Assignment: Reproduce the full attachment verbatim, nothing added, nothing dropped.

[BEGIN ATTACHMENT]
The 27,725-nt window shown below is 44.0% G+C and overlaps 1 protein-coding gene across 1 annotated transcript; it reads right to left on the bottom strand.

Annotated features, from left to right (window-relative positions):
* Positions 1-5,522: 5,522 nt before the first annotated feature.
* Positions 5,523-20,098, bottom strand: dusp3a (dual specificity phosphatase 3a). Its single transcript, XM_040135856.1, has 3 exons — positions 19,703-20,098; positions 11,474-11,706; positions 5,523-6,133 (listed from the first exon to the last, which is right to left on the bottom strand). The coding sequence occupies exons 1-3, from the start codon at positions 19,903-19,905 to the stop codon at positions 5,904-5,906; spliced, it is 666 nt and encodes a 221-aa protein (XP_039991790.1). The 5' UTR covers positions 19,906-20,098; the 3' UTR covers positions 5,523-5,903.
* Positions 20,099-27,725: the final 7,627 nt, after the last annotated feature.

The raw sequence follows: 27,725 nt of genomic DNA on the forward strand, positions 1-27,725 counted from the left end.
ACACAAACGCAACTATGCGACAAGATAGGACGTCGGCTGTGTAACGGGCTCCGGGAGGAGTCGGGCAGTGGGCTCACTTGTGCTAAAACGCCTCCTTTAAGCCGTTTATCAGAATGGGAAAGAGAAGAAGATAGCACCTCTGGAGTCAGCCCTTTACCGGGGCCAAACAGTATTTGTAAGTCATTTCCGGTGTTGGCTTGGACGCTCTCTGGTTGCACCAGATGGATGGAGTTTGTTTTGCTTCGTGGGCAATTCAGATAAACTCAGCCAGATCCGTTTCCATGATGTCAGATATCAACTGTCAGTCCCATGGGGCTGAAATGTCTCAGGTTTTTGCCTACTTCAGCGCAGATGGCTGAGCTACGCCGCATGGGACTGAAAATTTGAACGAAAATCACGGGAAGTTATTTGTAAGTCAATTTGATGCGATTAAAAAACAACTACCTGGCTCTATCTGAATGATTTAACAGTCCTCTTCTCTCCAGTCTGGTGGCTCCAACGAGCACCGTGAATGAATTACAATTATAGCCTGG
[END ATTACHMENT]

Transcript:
The 27,725-nt window shown below is 44.0% G+C and overlaps 1 protein-coding gene across 1 annotated transcript; it reads right to left on the bottom strand.

Annotated features, from left to right (window-relative positions):
* Positions 1-5,522: 5,522 nt before the first annotated feature.
* Positions 5,523-20,098, bottom strand: dusp3a (dual specificity phosphatase 3a). Its single transcript, XM_040135856.1, has 3 exons — positions 19,703-20,098; positions 11,474-11,706; positions 5,523-6,133 (listed from the first exon to the last, which is right to left on the bottom strand). The coding sequence occupies exons 1-3, from the start codon at positions 19,903-19,905 to the stop codon at positions 5,904-5,906; spliced, it is 666 nt and encodes a 221-aa protein (XP_039991790.1). The 5' UTR covers positions 19,906-20,098; the 3' UTR covers positions 5,523-5,903.
* Positions 20,099-27,725: the final 7,627 nt, after the last annotated feature.

The raw sequence follows: 27,725 nt of genomic DNA on the forward strand, positions 1-27,725 counted from the left end.
ACACAAACGCAACTATGCGACAAGATAGGACGTCGGCTGTGTAACGGGCTCCGGGAGGAGTCGGGCAGTGGGCTCACTTGTGCTAAAACGCCTCCTTTAAGCCGTTTATCAGAATGGGAAAGAGAAGAAGATAGCACCTCTGGAGTCAGCCCTTTACCGGGGCCAAACAGTATTTGTAAGTCATTTCCGGTGTTGGCTTGGACGCTCTCTGGTTGCACCAGATGGATGGAGTTTGTTTTGCTTCGTGGGCAATTCAGATAAACTCAGCCAGATCCGTTTCCATGATGTCAGATATCAACTGTCAGTCCCATGGGGCTGAAATGTCTCAGGTTTTTGCCTACTTCAGCGCAGATGGCTGAGCTACGCCGCATGGGACTGAAAATTTGAACGAAAATCACGGGAAGTTATTTGTAAGTCAATTTGATGCGATTAAAAAACAACTACCTGGCTCTATCTGAATGATTTAACAGTCCTCTTCTCTCCAGTCTGGTGGCTCCAACGAGCACCGTGAATGAATTACAATTATAGCCTGG